Jean Perdu's emergency literary pharmacy: from Adams to von Arnim
Because books are the best medicine.
From his restored barge on the Seine, Jean Perdu, the central character of Nina George's The Little Paris Bookshop, runs a book apothecary to cure what ails the souls of his customers. We all know that books are often the best medicine and now we have definitive, almost-scientific proof. Below we have a medicine list that will prescribe you the perfect book to fix the most morose of maladies.
Fast-acting medicines for minds and hearts affected by minor or moderate emotional turmoil.
To be taken in easily digestible doses (between 5 and 50 pages) unless otherwise indicated, if possible with warm feet and/or with a cat on your lap.
Adams, Douglas: The Hitchhiker’s Guide to the Galaxy: A Trilogy in Five Parts
Effective in large doses for treating pathological optimism or a sense of humour failure. Ideal for sauna-goers with exhibitionist tendencies.
Side effects: An aversion to owning things; and a potentially chronic tendency to wear a dressing gown all day.
Barbery, Muriel: The Elegance of the Hedgehog
An effective cure in large doses for ‘if-such-and-such-happens’-ism. Recommended for unacknowledged geniuses, lovers of intellectual films, and people who hate bus drivers.
de Cervantes, Miguel: Don Quixote
To be taken when your ideals clash with reality.
Side effects: Anxiety about modern technology and about the destructive effects of machines, which we fight as though they were windmills.
Forster, E. M.: The Machine Stops (a short story first published in The Oxford and Cambridge Review, 1909)
Handle with care! Highly effective antidote to Internet technocracy and blind faith in iPhones. Also cures an addiction to Facebook and dependency on The Matrix.
Directions for use: Small doses only for members of the Pirate Party and web activists!
Gary, Romain: Promise at Dawn, trans. John Markham Beach
For a better understanding of motherly love, and protection against nostalgia for one’s childhood.
Side effects: Daydreaming; lovesickness.
Gerlach, Gunter: Frauen von Brücken werfen [Throwing Women off Bridges – unpublished in English]
For authors with writer’s block, and people who think that murders are an overrated feature of crime novels.
Side effects: A loss of your sense of reality; a broadening of the mind.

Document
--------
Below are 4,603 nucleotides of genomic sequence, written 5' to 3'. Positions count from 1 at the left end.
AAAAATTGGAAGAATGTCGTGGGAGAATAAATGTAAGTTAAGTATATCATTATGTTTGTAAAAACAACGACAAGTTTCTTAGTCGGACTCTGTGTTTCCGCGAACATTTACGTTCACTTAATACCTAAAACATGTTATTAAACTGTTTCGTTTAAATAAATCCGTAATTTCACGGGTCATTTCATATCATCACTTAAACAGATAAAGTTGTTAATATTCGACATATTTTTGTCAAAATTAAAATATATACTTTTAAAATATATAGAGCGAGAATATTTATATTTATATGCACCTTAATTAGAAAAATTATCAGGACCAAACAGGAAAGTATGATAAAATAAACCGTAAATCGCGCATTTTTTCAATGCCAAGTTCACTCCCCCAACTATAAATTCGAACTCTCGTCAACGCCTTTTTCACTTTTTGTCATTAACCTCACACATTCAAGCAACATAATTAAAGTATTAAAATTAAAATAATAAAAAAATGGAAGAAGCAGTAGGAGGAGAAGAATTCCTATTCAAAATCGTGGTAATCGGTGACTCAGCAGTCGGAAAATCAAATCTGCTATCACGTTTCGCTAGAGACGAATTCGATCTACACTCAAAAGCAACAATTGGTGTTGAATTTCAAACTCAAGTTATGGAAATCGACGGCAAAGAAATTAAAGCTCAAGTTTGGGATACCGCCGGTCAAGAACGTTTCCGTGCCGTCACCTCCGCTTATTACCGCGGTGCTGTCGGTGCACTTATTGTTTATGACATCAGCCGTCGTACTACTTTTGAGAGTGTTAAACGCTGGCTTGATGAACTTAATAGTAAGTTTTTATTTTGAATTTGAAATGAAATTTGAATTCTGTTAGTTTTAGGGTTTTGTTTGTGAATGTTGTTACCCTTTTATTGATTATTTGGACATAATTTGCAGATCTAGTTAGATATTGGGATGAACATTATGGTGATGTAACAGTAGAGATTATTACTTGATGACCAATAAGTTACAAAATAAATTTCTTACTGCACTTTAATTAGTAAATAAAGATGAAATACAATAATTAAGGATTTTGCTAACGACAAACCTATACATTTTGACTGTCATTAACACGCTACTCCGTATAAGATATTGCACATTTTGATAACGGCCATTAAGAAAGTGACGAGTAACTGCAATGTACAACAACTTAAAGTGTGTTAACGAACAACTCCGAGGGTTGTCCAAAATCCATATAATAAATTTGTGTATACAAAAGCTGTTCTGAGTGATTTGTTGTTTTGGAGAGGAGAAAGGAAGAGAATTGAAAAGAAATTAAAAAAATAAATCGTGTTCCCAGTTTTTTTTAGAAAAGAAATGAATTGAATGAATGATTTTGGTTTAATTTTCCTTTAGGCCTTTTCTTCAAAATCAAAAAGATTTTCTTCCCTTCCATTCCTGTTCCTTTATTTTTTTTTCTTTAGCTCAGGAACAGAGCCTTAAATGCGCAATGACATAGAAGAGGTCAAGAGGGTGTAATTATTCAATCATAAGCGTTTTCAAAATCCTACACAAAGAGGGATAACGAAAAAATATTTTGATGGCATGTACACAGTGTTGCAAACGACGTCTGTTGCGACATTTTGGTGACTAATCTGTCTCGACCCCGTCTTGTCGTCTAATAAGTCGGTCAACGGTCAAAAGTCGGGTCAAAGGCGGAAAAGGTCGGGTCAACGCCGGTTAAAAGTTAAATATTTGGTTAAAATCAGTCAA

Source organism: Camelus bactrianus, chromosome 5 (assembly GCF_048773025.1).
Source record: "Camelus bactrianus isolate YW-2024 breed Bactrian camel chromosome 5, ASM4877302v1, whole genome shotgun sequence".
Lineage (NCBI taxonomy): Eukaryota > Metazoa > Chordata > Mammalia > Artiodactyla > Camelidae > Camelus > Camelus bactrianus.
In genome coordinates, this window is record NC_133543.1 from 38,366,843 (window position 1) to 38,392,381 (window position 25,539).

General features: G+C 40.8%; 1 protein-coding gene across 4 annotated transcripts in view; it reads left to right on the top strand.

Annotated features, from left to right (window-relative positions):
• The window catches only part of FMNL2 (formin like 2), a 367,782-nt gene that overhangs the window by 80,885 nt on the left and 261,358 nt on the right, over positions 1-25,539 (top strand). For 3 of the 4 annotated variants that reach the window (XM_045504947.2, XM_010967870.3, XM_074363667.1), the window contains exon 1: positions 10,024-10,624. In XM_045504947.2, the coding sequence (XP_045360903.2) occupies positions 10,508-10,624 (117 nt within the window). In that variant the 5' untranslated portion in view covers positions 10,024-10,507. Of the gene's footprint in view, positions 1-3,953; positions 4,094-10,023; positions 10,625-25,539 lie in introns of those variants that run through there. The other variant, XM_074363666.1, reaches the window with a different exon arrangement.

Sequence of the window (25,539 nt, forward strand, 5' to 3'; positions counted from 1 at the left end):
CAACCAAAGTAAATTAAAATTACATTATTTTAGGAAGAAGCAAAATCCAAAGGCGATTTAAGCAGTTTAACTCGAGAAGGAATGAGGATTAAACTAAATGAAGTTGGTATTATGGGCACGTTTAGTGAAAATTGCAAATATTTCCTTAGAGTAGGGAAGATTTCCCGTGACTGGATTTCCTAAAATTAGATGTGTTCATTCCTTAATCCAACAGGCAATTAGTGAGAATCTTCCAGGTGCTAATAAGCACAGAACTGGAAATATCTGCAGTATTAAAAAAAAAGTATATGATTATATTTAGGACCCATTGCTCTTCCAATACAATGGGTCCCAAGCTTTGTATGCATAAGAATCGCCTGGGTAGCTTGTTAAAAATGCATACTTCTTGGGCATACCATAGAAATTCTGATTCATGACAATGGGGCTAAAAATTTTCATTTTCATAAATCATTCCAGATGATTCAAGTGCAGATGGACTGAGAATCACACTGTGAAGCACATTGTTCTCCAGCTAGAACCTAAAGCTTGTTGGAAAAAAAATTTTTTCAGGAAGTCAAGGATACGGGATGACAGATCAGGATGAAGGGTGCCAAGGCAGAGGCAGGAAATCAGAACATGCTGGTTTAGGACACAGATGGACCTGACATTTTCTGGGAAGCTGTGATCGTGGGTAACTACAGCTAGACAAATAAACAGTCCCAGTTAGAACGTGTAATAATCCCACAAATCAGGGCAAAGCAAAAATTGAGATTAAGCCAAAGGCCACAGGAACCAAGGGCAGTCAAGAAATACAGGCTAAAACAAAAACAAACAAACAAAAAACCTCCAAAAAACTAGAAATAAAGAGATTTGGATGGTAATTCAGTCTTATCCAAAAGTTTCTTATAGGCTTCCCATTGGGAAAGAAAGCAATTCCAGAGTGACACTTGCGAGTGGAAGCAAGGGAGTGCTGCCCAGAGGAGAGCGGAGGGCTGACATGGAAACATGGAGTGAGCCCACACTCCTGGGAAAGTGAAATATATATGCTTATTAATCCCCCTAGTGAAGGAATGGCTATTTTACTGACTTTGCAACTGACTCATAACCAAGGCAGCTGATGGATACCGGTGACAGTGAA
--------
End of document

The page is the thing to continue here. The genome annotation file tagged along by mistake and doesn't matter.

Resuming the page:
Hesse, Hermann: Stages. Poem, in The Glass Bead Game, trans. Richard and Clara Winston
Cures grief, and inspires you to trust.
Kafka, Franz: Investigations of a Dog, in The Great Wall of China. Stories and Reflections, trans. Willa and Edwin Muir
A remedy for the odd sensation of being generally misunderstood.
Side effects: Pessimism; a longing to stroke a cat.
Kästner, Erich: Doctor Erich Kästners Lyrische Hausapotheke. Gedichte [Dr Erich Kästner’s Lyrical Medicine Chest – unpublished in English.] Atrium, Basel 1936
Lindgren, Astrid: Pippi Longstocking
Effective against acquired (rather than innate) pessimism, and a fear of miracles.
Side effects: Diminished numeracy skills; singing in the shower.
Martin, George R. R.: A Game of Thrones - The first in a series of five novels
Helps one to kick a TV habit and to cope with lovesickness, the hassles of daily life and tedious dreams.
Side effects: Insomnia; unsettling dreams.
Melville, Hermann: Moby-Dick; Or, The Whale
Side effects: A fear of water.
Millet, Catherine: The Sexual Life of Catherine M, trans. Adriana Hunter
Helps you answer the great question of whether you jumped into a relationship too quickly. NB: Things could always be worse.
Musil, Robert: The Man Without Qualities, trans. Sophie Wilkins & Burton Pike
A book for men who’ve forgotten what they wanted from life. A remedy for aimlessness.
Side effects: The effects are gradual: after two years, your life will have changed forever. The main risks are that you will alienate all your friends, develop a predisposition to social satire, and suffer from recurring dreams.
Nin, Anaïs: Delta of Venus
Will cure listlessness and restore sensuality within days of your starting treatment.
Orwell, George: Nineteen Eighty-Four
Reduces gullibility and apathy. Old home-remedy for chronic optimism, but past its sell-by date.
Pearce, Philippa: Tom’s Midnight Garden
Effective for those who are unhappy in love. (PS: Sufferers from this particular illness may read anything, as long as there is no mention of love, e.g. splatter fiction, thrillers and steampunk novels.)
For the world-weary and the dangerously naïve. Mind-warping stuff, even for novices.
Pullmann, Philip: His Dark Materials trilogy
For those who occasionally hear imaginary voices, and believe they have an animal soulmate.
Ringelnatz, Joachim: Kindergebetchen [Little Bedtime Prayers - unpublished in English.]
For agnostics who for once are moved to prayer.
Side effects: Flashbacks to evenings when you were small.
Saramago, José: Blindness, trans. Giovanni Pontiero
b Helps you to tackle overwork, to prioritise and to see your purpose in life.
Stoker, Bram: Dracula
Recommended for those susceptible to boring dreams and those who sit, paralysed, by the phone (‘Will he ever ring?’).
Surre-Garcia, Alem and Françoise Meyruels: The Ritual of the Ashes. An Occitan invocation from the dead to the living. The original was published as Lo libre dels rituals, 2002.
Helps in cases of recurring grief for a loved one, and as a secular graveside incantation to be said by people who do not believe in prayer.
Toes, Jac: De vrije man [The Free Man – unpublished in English]
For tango dancers between milongas, and for men who are too scared to love.
Side effects: Makes you look again at your relationship.
Twain, Mark: The Adventures of Tom Sawyer
To overcome adult worries and rediscover the child within
von Arnim, Elizabeth: The Enchanted April
For indecision and for trusting one’s friends.
Side effects: Falling in love with Italy; a yearning for the South; a heightened sense of justice.